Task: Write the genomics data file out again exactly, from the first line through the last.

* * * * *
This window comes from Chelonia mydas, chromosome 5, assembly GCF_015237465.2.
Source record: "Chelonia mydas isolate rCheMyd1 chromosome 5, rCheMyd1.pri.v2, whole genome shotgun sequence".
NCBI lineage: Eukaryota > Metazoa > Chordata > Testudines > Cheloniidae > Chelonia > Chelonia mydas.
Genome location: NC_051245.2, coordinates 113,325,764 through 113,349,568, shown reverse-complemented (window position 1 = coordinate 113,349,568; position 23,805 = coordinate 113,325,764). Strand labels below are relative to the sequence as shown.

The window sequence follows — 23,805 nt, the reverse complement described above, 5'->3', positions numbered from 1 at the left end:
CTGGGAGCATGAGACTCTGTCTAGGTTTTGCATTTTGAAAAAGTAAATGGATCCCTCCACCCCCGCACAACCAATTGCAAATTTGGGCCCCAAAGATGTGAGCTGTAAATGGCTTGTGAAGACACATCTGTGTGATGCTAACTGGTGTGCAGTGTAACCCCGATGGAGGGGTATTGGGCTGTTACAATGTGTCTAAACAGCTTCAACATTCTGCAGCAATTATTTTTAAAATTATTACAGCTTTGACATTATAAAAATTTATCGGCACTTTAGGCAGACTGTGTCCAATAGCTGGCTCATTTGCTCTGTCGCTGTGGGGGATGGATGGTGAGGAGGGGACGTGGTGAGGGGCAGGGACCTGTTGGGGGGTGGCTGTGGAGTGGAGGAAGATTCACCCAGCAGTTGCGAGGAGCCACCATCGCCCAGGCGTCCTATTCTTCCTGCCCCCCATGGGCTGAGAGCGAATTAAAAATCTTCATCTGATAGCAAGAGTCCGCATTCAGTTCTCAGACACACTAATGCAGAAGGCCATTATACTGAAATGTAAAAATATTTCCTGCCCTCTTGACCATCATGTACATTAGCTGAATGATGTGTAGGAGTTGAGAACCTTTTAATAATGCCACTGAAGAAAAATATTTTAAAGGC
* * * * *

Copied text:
This window comes from Chelonia mydas, chromosome 5, assembly GCF_015237465.2.
Source record: "Chelonia mydas isolate rCheMyd1 chromosome 5, rCheMyd1.pri.v2, whole genome shotgun sequence".
NCBI lineage: Eukaryota > Metazoa > Chordata > Testudines > Cheloniidae > Chelonia > Chelonia mydas.
Genome location: NC_051245.2, coordinates 113,325,764 through 113,349,568, shown reverse-complemented (window position 1 = coordinate 113,349,568; position 23,805 = coordinate 113,325,764). Strand labels below are relative to the sequence as shown.

The window sequence follows — 23,805 nt, the reverse complement described above, 5'->3', positions numbered from 1 at the left end:
CTGGGAGCATGAGACTCTGTCTAGGTTTTGCATTTTGAAAAAGTAAATGGATCCCTCCACCCCCGCACAACCAATTGCAAATTTGGGCCCCAAAGATGTGAGCTGTAAATGGCTTGTGAAGACACATCTGTGTGATGCTAACTGGTGTGCAGTGTAACCCCGATGGAGGGGTATTGGGCTGTTACAATGTGTCTAAACAGCTTCAACATTCTGCAGCAATTATTTTTAAAATTATTACAGCTTTGACATTATAAAAATTTATCGGCACTTTAGGCAGACTGTGTCCAATAGCTGGCTCATTTGCTCTGTCGCTGTGGGGGATGGATGGTGAGGAGGGGACGTGGTGAGGGGCAGGGACCTGTTGGGGGGTGGCTGTGGAGTGGAGGAAGATTCACCCAGCAGTTGCGAGGAGCCACCATCGCCCAGGCGTCCTATTCTTCCTGCCCCCCATGGGCTGAGAGCGAATTAAAAATCTTCATCTGATAGCAAGAGTCCGCATTCAGTTCTCAGACACACTAATGCAGAAGGCCATTATACTGAAATGTAAAAATATTTCCTGCCCTCTTGACCATCATGTACATTAGCTGAATGATGTGTAGGAGTTGAGAACCTTTTAATAATGCCACTGAAGAAAAATATTTTAAAGGC